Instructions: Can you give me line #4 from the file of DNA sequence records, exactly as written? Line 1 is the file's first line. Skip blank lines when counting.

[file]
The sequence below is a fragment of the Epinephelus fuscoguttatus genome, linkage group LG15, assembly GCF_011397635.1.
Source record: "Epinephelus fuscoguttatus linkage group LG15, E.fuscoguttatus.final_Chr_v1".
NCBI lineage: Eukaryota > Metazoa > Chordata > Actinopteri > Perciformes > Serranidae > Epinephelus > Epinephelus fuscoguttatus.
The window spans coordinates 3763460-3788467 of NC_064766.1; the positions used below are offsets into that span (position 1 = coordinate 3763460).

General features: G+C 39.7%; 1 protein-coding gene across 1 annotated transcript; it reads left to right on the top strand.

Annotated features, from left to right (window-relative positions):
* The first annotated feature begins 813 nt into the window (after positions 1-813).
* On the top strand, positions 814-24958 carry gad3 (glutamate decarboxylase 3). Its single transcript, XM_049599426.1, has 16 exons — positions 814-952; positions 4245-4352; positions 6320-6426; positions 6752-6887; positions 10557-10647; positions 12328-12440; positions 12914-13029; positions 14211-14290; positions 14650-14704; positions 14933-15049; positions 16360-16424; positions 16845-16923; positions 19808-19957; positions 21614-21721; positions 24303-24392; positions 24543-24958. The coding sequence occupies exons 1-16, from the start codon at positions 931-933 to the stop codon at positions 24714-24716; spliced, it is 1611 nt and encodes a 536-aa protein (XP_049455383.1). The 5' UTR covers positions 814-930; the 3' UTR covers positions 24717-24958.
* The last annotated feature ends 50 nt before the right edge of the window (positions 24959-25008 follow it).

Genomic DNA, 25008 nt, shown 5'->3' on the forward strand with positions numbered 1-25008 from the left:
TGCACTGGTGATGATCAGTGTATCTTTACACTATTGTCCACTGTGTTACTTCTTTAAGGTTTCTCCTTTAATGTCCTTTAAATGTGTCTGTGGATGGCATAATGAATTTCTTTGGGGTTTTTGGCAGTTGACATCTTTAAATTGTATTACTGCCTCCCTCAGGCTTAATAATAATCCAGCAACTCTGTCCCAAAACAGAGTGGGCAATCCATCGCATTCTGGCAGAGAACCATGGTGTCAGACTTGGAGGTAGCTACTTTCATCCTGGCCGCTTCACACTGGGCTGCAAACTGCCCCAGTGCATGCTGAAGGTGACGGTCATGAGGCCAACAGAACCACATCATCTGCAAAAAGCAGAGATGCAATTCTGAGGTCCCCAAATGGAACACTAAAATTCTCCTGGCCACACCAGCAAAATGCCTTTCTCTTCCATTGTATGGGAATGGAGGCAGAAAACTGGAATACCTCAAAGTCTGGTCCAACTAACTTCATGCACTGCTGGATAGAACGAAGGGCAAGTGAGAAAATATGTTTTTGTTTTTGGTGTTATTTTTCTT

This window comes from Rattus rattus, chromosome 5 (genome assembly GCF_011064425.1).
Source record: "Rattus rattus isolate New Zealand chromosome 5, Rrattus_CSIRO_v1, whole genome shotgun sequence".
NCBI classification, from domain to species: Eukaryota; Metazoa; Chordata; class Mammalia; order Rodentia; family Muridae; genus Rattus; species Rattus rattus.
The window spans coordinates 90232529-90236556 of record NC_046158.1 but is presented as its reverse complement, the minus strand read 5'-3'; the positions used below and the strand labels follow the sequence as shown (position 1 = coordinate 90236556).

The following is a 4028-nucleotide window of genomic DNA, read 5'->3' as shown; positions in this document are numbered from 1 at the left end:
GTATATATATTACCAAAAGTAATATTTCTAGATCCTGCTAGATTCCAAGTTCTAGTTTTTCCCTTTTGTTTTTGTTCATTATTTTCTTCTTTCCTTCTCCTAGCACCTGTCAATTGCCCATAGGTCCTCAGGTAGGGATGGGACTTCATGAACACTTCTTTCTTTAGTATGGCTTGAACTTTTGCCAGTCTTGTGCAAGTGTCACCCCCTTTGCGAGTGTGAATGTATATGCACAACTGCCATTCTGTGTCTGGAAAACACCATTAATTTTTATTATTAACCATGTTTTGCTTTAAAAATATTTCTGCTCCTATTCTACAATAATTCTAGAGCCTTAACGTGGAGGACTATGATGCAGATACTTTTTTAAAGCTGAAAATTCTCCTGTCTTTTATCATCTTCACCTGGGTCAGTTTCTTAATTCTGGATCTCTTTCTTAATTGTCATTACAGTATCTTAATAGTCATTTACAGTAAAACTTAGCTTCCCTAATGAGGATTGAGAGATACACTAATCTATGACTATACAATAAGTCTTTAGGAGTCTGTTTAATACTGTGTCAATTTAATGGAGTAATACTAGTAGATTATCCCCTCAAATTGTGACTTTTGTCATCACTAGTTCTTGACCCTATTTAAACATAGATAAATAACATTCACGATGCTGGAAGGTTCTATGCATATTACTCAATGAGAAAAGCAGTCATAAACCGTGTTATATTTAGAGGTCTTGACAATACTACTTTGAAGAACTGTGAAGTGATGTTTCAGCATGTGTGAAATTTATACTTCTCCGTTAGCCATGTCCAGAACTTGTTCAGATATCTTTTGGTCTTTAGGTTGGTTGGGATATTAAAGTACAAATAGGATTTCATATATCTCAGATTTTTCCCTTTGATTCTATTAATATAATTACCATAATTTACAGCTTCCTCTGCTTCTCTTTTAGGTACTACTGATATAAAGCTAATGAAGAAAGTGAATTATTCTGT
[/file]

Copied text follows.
The window spans coordinates 3763460-3788467 of NC_064766.1; the positions used below are offsets into that span (position 1 = coordinate 3763460).